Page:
The non-conduct of census has created serious voter-to-constituency and population-to-constituencies discrepancies that are undermining citizens’ representation. Until census is held, the ECP must undertake, under section 10A of the Delimitations Act 1974, delimitation of constituencies within districts and across districts to bring proportionality. Moreover, the process of delimitation must be made transparent by ensuring public input into the redrawing of boundaries.

To improve and enhance voter registration, FAFEN proposes legal changes to allow ECP to engage any public sector institutions in preparing and maintaining current, accurate and complete electoral rolls in advance of electoral processes. The law should establish that, in doing so, the ECP may coordinate with other government agencies, including NADRA regarding the removal of deceased and exclusion of persons declared of unsound mind. While the civil and voter registries are integrated with control of electoral rolls resting with the ECP, the process of registration of voters must be simplified. The consent of a citizen to be registered as a voter and his/her preferred address—permanent or current as on the CNIC— must be sought at the time of the registration of the CNIC.

The Election Commission shall also be allowed to employ any technological solution that it deems suitable to ensure free, fair, transparent and honest elections such as biometric system.

FAFEN also proposes an extension of the period from three to six weeks during which provisional electoral rolls for electoral areas are displayed publicly at polling sites and claims and objections may be lodged. Moreover, it should be established in the election law that electoral area-wise voter lists are posted at individual polling sites. In turn, the law should stipulate that voters will be able to verify their place on the voters’ list.

On the nomination process, the candidate qualification and disqualification should not be subject to the interpretation of the Returning Officer. There should be a standardized system in place for candidate scrutiny to ensure the uniformity of the process. The candidate qualification should be revised in the constitution to be the resident of the contested constituency or alternatively limit one candidacy per person per election.

The ECP must be legally bound to proactively make public information acquired from contesting candidates on their nominations forms to enhance voter interest and scrutiny. The duration of the candidates’ scrutiny process must be extended up to three weeks to enable the ECP to verify and validate the documents submitted by the candidates.

Similarly, allocation of an election symbol to any political party shall be subject to provision of record of annual audits, inter-party-elections and membership register. The law should also define parameters and conditions for the allocation of symbols to alliances of political parties as the existing Political Parties Order is silent on the issue.

One of the critical amendments being proposed is the protection of Codes of Conduct for Political Parties and Contesting Candidates, Election Observers and Media under the election law. The Codes shall be revised annually in consultation with the country‘s political parties or the joint parliamentary committee and shall be issued without further consultation once an election has been called. It is necessary to establish in the election law that codes of conduct for selected stakeholder groups will become part of the election regulations overseen by the Election Commission while providing the Commission with the authority to issue warnings and impose fines or binding orders.

Calling for the establishment of permanent polling stations, FAFEN proposes that the list of polling stations shall remain valid for three years and be revised through a consultative process involving public. Moreover, the election law must define a process and conditions under which a polling site location is altered in advance of an election. Such changes will be permitted, but only with the approval of the Election Commission and following publication of the site‘s location on the Election Commission‘s website in order to announce the change to voters within the constituency. However, no change should be allowed once the parties and candidates are issued symbols during the election process.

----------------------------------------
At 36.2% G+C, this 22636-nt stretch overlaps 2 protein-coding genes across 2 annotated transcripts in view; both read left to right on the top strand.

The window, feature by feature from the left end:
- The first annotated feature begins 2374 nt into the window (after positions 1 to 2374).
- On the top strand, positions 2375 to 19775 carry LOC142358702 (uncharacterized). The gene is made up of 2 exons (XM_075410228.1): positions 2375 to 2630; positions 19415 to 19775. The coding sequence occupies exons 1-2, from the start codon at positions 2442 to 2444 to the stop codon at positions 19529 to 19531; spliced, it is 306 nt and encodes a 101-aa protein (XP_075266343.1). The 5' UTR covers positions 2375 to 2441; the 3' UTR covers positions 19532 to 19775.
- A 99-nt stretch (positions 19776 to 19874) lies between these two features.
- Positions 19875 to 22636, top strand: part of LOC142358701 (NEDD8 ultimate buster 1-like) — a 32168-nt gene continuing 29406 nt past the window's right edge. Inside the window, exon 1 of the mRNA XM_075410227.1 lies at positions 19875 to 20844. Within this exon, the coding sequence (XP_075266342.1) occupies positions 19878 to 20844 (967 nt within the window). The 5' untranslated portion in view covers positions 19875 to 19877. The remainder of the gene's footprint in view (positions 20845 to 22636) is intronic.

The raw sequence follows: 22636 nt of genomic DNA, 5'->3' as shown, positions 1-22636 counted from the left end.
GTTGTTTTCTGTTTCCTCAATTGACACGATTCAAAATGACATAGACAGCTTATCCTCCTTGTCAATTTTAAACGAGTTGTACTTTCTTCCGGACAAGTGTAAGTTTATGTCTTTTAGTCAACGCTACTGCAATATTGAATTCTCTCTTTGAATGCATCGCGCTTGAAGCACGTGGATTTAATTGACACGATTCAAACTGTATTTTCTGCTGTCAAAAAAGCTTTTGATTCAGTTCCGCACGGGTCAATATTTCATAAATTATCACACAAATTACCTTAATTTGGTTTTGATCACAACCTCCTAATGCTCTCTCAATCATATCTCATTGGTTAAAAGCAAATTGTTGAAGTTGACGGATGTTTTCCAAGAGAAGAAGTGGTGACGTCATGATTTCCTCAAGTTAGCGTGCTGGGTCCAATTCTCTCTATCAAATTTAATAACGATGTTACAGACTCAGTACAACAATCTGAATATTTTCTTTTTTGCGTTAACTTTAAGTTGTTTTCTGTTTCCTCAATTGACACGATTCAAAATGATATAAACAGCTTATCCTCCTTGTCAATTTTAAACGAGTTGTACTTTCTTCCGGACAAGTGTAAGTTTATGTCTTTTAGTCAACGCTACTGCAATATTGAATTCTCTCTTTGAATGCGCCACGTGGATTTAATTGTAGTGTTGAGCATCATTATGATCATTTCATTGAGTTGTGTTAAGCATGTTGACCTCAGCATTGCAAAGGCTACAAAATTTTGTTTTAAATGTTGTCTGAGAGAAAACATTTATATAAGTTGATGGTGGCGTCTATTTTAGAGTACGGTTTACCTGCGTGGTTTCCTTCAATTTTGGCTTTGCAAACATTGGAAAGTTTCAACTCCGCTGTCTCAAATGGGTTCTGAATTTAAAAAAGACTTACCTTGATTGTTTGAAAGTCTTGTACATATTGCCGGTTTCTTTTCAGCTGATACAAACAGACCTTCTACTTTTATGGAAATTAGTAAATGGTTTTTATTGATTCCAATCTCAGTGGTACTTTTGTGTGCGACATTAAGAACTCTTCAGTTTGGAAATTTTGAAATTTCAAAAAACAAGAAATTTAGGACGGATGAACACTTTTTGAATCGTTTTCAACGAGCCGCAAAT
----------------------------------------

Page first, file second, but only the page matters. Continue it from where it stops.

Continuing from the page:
Wide-ranging legal and procedural reforms are required to improve the quality of voting and counting processes. Ballots printed should be marked with unique and secure features for each constituency to deter fake ballots and to minimize conditions that may willfully be created by election officials that lead to rejection of votes.

Moreover, a regulatory framework is required for ECP to exercise punitive aspects of election laws dealing with malpractice and malafide of the election officials and other individuals violating the sanctity of the electoral processes. The ECP-designated officials may be authorized to exercise these penalties. Similarly, the process to penalize government officials and security personnel influencing election needs to be spelled out. The penalties by the Commission or its designated officials may only be challenged in high courts.

FAFEN has also emphasized the need for the rationalization, enhancement and enforcement of penalties established in the election laws for illegal practices, corrupt practices and canvassing and campaigning in restricted zones in and around the polling station.

Transparency of the vote counting, consolidation and documentation shall be ensured through legal amendments including mandatory issuance of the Statement of Count and Ballot Paper Account to the contesting candidates, observers and media and shall be displayed outside each polling station for the public. The same shall be published by the ECP on its website to deter the practice of post-polling election irregularities and malpractices. The official Gazette of the returned candidate shall only be published after these documents have been made public. A mechanism shall be put in place to address any post-poll irregularity before the announcement of the Gazette. 

The election law shall provide specific timeframe and guidelines for timely announcement of the formal result (FORM XVII) and mandatory recounting of the ballots in constituencies such as in instances where margin of victory is less than 200 votes or where the margin of victory is less than the number of rejected votes etc. Mechanism to deal with situations at polling stations where the turnout is either zero or over 100 percent, or the turnout is minimal owing to a known case of voter suppression such as violence or agreements between local influential to bar voters shall be defined in the law. Discretion of election officials in cases of recounted shall be eliminated.